It’s a paralyzing diagnosis that no one ever wants or expects to hear from their doctor; “I’m sorry, but the biopsy came back as breast cancer.” Right away an explosion of emotions and a feeling of impending doom engulfs the unprepared patient. Her entire world will now be consumed with various doctor appointments, an overload of information, and many choices that have to be made rather quickly. I’ve seen more families dealing with this medical crisis than I want to remember. However, I sleep well at night knowing that our involvement as surgeons, and the instant family bonds we create during this difficult time, really helps people understand what options they have in restoring their health and rebuilding their appearance as we navigate this road together. The typical consultation with a family going through this may take an hour or more, so I would never be able to sum it up concisely here, but hopefully this will help answer some initial questions:
Q1: What should I do right now?
A1: One in Eight female patients (12%) will be diagnosed with breast cancer at some point in their lives. Yes, although shocking to hear, this is not a rare cancer. However, like many forms of cancer (cervical, colon, skin, etc.), breast cancer can be caught early, prevented, and cured with early diagnosis. So the two most important things you can do is: know your family history and make sure your doctor knows it too; and get mammograms at age 40 if you don’t have a family history or earlier than that if you do. The rule of thumb is to have a mammogram five years before your youngest immediate family member was diagnosed.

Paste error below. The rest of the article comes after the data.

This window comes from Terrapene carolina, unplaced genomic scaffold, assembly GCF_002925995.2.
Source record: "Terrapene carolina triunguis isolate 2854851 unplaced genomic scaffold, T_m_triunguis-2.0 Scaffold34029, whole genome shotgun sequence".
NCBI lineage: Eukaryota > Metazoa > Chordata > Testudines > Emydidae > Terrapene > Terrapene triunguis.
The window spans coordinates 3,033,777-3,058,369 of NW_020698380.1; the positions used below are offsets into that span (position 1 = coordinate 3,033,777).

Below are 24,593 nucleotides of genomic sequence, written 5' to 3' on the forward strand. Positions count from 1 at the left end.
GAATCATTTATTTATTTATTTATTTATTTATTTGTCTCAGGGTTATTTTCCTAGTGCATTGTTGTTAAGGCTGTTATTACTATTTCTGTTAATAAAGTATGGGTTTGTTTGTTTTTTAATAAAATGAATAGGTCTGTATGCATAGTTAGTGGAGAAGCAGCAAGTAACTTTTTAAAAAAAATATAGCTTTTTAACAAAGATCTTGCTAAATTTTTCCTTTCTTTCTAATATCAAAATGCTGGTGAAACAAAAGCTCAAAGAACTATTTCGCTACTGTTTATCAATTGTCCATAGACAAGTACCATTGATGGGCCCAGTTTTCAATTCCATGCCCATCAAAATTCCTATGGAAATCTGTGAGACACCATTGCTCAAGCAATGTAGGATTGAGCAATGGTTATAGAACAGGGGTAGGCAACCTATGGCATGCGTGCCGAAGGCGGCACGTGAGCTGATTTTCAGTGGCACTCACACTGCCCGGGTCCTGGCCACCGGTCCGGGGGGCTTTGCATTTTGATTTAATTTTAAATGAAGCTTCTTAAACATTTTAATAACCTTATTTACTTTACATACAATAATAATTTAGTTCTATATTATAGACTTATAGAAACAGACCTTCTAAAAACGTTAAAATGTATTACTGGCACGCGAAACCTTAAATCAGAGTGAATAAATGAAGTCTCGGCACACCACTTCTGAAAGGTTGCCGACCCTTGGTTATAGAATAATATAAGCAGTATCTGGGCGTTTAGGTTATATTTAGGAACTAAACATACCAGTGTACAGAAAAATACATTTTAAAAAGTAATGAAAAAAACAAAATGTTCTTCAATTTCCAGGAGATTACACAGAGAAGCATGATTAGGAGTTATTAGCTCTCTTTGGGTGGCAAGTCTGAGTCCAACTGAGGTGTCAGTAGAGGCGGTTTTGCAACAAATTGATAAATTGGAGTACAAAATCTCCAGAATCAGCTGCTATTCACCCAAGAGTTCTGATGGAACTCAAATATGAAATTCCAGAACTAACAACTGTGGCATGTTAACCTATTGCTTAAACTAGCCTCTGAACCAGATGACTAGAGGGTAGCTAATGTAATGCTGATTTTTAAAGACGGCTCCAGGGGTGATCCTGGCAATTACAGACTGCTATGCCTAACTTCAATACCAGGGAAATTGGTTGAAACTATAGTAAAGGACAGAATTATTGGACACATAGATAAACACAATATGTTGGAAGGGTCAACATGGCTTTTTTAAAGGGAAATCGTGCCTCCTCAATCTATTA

Q2: Why does my family history matter?
A2: There are familial or genetic forms of breast cancer. In these families, the incidence of breast cancer can be as high as 86%! Therefore, for patients with close family members with breast cancer, it may be possible to test your genes (BRCA1 and 2 for example) and determine your risk before you ever get diagnosed with cancer. For gene positive patients, or patients categorized as very high risk, performing prophylactic mastectomy can decrease your chances of getting breast cancer to less than one percent.
Q3: If I have been diagnosed with breast cancer, where do I start?
A3: If you have not already met with an oncologic (cancer) surgeon, this is where you need to start first. Your GYN or Primary physician could likely refer you to a good one locally. This surgeon is an expert at dealing with breast cancer, and based on the characteristics of the tumor (type, location, size, grade, stage) and your overall health, will be able to recommend your best options in treating this tumor. There is much to factor in to this decision, but he/she will help facilitate your decision. If the choice is mastectomy, then this surgeon will be able to refer you to a plastic surgeon that will help with the reconstruction options.
Q4: What will the reconstruction cost me? I want to look and feel normal again.
A4: Breast reconstruction is medically necessary and therefore an insurance covered procedure by law. Reconstruction has come a long way in recent times, and now there are several good options to help restore a women’s body and self-confidence. Depending on the type of cancer operation chosen, plastic surgeons have many tools available to aid in rebuilding the affected breast, as well as, improving the unaffected breast to match. All of these procedure are covered by medical insurance. Medical studies performed to evaluate female patients with breast cancer have shown much higher quality of life scores for those who chose to have breast reconstruction after mastectomy.
Q5: What are the most common ways to reconstruct a female breast?
A5: After mastectomy, most women opt for a silicone implant to restore the fullness of the breast. Sometimes, a temporary spacer, called an expander, will be placed first, and other times women with small tumors may go straight to a silicone implant. Your own fat can also be used as a secondary option to help soften and improve the look of the breast. If implants are not desired, or radiation has caused damage to the skin of the chest, then free fat and muscle grafts can be taken from the abdomen to rebuild the breast mound. The opposite breast can be improved to match by any option available to the patient, ie. Lift, implant, reduction, fat grafting, etc. The reconstruction plan and recovery will be discussed in detail with your plastic surgeon.
Erez Sternberg, MD
Ponte Vedra Plastic Surgery